Some accidents might seem straight up when you’re looking for someone to blame for your personal injury, but it’s not always as it seems. To gain compensation, you have to first determine who was negligent so you know who is at fault, as a personal injury lawyer in Towson, MD, like from Seigel & Rouhana, LLC, can explain.
How Do You Determine Legal Liability?
To understand who is at fault for your personal injury, legal liability must be determined. Basically, if two people are involved in an accident, the person who was the least careful is typically the liable party. Of course, this isn’t always the case. Some other considerations that help to determine legal liability include:
- Where was the injured person at the time of the accident? If he or she was trespassing or otherwise somewhere that he or she shouldn’t have been, the seemingly liable party may not be liable after all. Because the injured individual wasn’t supposed to be there, the property owner didn’t have a duty to care for the injured person. If the person was in a place where he or she was supposed to be, someone else could be held responsible for the injury.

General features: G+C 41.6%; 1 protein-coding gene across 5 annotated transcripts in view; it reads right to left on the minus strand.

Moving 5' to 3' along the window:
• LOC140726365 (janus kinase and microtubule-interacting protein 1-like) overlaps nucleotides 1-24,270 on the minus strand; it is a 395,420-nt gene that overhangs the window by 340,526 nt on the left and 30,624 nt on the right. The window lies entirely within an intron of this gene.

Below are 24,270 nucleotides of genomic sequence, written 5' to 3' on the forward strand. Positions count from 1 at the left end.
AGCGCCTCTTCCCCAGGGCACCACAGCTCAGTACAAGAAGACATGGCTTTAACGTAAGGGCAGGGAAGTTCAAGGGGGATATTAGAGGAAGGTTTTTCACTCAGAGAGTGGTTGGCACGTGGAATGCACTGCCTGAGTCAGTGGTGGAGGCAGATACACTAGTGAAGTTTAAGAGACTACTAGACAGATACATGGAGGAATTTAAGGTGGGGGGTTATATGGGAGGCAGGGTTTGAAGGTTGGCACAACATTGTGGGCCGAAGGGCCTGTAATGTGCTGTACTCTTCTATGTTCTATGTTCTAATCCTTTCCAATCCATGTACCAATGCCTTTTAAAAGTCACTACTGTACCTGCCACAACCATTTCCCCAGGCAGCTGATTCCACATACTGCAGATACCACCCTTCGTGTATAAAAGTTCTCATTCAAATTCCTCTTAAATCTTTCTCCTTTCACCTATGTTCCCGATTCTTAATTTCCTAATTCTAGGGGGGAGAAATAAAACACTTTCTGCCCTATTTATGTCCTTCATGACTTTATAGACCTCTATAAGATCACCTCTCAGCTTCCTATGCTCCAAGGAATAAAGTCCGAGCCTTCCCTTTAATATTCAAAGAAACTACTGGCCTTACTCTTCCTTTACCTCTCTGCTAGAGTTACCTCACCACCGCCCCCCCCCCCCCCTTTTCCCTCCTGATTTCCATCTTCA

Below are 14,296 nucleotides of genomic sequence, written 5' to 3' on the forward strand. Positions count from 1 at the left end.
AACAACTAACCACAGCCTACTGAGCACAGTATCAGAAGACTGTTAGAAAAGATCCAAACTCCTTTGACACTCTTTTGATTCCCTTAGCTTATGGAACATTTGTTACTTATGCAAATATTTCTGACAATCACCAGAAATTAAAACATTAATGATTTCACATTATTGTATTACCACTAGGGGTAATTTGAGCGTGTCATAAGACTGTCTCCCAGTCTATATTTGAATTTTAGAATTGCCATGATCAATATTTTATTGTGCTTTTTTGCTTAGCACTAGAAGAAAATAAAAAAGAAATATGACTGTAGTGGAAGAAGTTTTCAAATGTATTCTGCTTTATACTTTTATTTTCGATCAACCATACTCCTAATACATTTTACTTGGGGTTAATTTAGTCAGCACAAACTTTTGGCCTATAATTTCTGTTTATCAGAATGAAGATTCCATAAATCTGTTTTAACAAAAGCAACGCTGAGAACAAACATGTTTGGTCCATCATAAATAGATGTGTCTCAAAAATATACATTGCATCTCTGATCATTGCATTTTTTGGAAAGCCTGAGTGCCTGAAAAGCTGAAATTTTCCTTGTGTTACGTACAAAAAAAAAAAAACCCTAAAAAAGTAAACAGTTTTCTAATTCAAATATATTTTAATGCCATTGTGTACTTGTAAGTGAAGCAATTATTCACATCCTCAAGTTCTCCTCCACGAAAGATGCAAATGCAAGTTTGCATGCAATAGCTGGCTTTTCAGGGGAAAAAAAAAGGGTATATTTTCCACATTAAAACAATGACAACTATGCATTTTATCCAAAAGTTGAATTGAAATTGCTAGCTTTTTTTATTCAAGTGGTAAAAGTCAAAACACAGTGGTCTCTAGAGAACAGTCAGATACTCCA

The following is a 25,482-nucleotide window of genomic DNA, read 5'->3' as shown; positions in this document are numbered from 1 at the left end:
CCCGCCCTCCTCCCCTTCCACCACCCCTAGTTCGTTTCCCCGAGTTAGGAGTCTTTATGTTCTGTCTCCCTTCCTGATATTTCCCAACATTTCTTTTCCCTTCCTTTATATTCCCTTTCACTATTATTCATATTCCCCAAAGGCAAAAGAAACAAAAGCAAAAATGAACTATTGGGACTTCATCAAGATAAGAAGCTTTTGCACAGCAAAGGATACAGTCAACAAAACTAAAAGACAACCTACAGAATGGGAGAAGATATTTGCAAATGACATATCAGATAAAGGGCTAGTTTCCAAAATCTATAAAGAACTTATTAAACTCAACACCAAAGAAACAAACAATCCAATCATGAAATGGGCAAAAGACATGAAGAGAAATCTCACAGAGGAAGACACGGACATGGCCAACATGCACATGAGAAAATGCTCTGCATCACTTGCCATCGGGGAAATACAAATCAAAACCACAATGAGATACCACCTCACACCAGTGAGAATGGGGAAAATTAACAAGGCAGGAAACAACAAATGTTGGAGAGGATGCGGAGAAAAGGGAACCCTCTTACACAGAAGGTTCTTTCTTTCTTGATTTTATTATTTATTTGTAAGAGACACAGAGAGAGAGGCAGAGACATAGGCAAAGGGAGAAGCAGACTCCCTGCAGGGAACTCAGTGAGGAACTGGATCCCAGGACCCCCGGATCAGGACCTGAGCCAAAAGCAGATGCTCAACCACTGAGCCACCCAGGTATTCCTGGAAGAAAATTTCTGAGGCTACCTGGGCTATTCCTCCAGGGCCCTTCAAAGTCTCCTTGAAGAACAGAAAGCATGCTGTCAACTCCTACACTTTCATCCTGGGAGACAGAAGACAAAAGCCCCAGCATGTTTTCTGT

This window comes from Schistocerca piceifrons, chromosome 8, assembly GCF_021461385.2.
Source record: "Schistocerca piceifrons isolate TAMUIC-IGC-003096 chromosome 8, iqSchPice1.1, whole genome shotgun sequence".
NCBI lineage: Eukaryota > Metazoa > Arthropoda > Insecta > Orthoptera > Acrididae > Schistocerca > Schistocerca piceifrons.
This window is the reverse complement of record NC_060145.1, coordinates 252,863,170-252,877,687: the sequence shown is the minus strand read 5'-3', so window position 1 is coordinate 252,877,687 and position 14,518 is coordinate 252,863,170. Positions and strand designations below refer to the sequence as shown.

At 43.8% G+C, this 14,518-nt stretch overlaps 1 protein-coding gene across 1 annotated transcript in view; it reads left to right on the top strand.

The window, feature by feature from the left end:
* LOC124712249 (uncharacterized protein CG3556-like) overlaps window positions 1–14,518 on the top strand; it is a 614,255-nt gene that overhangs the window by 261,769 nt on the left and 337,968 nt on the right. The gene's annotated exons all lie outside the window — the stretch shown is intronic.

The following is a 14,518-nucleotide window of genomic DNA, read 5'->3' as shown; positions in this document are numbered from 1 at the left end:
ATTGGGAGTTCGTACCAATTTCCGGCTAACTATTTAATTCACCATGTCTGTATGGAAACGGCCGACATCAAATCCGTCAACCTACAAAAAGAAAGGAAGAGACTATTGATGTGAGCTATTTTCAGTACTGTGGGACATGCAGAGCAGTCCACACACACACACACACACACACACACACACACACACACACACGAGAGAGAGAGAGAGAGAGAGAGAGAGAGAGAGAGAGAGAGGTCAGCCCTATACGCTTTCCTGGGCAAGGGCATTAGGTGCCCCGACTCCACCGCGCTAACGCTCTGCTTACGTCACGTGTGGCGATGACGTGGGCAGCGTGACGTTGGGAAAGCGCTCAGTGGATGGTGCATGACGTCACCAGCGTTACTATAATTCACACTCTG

- Was the injured person also negligent? If so, the compensation could be reduced to a certain percentage based on how much liability he or she holds for the accident.
- Was the negligent person working for someone else at the time of the accident? If the person was completing his or her regular work duties, you may have a case with the individual, but could also have a case against the company the liable party worked for.
- Did the injury occur on poorly maintained property? Even if the property owner didn’t actually make the property dangerous, failure to maintain it could result in liability.
- Was the injured individual hurt by a defective product? Some manufacturers and sellers can both be held liable, but it depends on the case.
What Happens When the Injured Person Shares Fault?
If you acted carelessly, and that behavior played a role in your injury, there’s a chance you’ll receive some compensation, but there’s a chance you won’t. Some states allow the victim to still receive the amount of the settlement minus the percentage of fault he or she holds. Other states won’t allow the victim to receive anything if fault is shared.
Getting a Lawyer’s Assistance
Understanding fault in a personal injury case can get confusing, but you don’t need to be discouraged. Contact a personal injury lawyer to get the assistance you need with your case.